1. I think it is working. I work in a smaller parish and we have strong support from our central office. The thing that is crazy is that we are rewriting our curriculum now but still don’t have a good idea of what PARCC will look like in 2 years. I am working on the 3rd grade math curriculum now, but feel like we will be doing this again next summer when we can get more info about PARCC.

    1. I looked this up, Partnership for Assessment of Readiness for College and Careers, another new test in addition to any CCSS states end up giving. Can you tell us more of our state’s plans, implications, problems, etc?

  2. When psychology goes out the window, we end up with what I call a pop culture curriculum. However, unfortunately, I had to teach this curriculum to a variety of children. I knew when I started to teach the educational version of the South Beach Diet, many would fall off the wagon. I am a special education teacher of 35 years in a working/middle class neighborhood containing the children of many immigrants or what is called today English Language Learners.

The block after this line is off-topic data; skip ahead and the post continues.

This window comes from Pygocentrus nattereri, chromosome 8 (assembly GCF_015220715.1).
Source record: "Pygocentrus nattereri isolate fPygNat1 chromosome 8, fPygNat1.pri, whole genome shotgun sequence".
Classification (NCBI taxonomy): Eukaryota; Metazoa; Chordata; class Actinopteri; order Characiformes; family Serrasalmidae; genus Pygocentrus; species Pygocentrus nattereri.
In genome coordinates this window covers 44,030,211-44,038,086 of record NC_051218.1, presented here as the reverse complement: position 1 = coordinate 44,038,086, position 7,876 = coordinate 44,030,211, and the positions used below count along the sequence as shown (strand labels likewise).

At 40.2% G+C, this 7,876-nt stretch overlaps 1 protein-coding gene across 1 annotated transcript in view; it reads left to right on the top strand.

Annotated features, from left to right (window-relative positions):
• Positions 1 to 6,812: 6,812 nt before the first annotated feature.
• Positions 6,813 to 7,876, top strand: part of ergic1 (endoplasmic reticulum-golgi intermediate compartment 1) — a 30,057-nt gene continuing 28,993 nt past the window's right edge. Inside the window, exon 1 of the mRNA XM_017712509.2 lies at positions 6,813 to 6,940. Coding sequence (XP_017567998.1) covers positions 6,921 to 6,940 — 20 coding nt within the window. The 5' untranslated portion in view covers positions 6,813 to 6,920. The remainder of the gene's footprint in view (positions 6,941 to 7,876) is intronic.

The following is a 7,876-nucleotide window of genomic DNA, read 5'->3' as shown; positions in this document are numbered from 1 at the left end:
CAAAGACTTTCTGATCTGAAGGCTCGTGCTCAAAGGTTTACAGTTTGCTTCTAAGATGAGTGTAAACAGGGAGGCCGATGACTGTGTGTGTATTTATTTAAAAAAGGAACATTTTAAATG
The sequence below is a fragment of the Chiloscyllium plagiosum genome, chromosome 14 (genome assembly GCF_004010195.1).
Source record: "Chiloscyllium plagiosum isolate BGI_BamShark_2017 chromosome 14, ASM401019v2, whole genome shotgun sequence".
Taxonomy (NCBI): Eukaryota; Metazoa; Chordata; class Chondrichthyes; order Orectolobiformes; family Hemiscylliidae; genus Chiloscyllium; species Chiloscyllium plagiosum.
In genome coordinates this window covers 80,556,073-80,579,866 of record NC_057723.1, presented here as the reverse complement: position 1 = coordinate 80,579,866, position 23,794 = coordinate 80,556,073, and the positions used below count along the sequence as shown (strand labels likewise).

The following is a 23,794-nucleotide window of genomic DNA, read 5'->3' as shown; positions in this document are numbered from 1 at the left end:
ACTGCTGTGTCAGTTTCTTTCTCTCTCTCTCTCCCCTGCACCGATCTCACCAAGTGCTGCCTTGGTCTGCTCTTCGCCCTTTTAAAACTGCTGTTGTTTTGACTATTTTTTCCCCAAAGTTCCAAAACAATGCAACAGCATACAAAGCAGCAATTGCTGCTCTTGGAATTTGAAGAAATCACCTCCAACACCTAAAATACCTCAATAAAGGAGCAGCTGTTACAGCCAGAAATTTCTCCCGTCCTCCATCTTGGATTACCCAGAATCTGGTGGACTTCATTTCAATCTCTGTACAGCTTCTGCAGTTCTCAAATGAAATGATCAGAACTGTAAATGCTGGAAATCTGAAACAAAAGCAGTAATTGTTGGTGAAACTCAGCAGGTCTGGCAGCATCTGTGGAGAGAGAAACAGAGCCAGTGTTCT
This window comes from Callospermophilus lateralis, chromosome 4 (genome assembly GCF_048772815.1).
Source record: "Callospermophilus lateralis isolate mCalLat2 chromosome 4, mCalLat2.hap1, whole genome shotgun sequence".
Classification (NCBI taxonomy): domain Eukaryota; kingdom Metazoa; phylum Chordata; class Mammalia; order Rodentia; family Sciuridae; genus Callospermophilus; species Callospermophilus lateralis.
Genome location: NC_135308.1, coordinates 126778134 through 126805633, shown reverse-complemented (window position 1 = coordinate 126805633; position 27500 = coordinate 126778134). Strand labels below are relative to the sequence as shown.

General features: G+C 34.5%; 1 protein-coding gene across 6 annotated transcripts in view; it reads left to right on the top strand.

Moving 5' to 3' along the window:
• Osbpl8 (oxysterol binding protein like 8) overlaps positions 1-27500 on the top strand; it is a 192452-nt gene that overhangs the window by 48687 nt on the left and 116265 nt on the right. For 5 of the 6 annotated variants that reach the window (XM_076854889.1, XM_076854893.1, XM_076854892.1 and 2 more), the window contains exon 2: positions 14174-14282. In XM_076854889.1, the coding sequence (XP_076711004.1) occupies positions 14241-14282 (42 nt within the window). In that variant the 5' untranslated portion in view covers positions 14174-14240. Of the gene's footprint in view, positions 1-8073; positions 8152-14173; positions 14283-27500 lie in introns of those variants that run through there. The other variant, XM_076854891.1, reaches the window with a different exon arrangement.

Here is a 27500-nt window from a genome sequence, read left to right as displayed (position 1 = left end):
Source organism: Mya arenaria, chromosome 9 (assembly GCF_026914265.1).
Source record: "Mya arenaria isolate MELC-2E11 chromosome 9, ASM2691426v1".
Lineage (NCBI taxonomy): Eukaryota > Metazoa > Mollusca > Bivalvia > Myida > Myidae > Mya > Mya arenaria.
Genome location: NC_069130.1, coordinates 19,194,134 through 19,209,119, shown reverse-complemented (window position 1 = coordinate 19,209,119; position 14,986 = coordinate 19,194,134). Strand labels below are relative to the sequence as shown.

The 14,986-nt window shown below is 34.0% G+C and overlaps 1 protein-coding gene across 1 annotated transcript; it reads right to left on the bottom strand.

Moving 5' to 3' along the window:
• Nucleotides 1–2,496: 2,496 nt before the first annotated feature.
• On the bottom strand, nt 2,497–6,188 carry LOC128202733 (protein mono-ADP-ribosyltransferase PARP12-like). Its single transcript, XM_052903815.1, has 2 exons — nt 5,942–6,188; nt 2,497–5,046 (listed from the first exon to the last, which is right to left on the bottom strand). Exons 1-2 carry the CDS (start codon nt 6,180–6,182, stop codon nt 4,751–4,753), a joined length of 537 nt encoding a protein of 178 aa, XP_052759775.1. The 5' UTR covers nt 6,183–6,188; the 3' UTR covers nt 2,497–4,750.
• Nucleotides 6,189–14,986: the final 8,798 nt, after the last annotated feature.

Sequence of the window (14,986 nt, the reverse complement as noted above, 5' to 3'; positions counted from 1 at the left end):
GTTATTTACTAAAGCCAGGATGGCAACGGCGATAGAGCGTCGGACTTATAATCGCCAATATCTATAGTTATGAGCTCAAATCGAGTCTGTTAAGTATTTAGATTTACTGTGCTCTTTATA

This last year, because of budget issues I had to cover a kindergarten class. I got out the standards, bought a CCSS Kindergarten workbook containing over 600 lessons and embarked upon lessons that a TFA mentor would love, but would leave Piaget speechless.

    About a month ago, following the curriculum, it was now time to teach Kindergarten students CCSS Standard L.K.6. It was time for these kids to use figurative language heard in stories to be used in everyday conversation. Here were twelve idioms that according to the expects every kindergarten student should know and be able to use in sentences:

    A dime a dozen
    A penny saved is a penny earned
    A piece of cake
    An arm and a leg
    Bite Your tongue
    Bend over backwards
    Break a leg
    Cross Your Fingers
    From Rags to Riches
    Go out a a limb